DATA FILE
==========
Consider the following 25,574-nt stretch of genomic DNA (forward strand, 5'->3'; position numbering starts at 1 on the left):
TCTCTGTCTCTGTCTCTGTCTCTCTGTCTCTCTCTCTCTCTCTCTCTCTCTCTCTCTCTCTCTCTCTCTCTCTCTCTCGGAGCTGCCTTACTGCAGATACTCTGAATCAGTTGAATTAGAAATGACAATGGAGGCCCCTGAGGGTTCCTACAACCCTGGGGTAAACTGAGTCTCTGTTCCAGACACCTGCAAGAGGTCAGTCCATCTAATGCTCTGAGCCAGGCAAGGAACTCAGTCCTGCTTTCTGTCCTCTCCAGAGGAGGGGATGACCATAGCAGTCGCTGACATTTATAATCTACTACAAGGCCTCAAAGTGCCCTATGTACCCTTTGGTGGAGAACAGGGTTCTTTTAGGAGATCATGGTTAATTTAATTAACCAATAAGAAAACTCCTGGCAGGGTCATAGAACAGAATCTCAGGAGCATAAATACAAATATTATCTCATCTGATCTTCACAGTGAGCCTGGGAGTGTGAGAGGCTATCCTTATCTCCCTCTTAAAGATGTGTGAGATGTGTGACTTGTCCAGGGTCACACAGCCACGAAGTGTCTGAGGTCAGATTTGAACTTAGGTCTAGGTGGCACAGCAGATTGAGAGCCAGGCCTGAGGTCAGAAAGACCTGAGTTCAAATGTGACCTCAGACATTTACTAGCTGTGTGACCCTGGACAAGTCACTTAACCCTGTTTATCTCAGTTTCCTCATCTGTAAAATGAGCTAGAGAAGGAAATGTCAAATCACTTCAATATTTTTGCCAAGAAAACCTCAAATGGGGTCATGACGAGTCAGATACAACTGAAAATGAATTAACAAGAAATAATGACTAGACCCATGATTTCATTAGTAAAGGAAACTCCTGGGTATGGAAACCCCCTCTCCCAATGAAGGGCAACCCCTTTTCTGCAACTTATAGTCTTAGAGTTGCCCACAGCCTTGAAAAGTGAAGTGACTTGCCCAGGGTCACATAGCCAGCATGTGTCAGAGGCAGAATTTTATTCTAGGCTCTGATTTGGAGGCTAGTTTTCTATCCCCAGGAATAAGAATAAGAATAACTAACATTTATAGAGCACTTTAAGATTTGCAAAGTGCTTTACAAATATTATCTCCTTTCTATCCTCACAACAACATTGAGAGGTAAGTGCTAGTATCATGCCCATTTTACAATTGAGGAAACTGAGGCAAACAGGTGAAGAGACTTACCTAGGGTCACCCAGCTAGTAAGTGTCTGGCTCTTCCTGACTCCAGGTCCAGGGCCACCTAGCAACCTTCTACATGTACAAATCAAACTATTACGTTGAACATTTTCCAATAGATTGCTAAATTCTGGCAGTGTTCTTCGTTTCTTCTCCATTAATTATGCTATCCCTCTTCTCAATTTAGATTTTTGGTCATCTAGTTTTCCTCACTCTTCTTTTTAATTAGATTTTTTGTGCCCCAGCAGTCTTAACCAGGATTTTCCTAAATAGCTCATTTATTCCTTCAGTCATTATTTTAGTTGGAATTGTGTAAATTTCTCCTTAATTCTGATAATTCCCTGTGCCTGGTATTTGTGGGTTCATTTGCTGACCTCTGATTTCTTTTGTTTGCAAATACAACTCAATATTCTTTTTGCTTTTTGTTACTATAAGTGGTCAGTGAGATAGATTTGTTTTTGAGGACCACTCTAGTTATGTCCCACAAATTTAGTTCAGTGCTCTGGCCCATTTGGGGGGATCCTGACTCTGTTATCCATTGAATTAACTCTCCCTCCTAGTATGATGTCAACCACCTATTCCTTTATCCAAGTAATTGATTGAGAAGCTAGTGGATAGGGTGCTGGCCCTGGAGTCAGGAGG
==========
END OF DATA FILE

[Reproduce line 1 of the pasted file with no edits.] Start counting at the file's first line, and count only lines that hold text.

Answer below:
Consider the following 25,574-nt stretch of genomic DNA (forward strand, 5'->3'; position numbering starts at 1 on the left):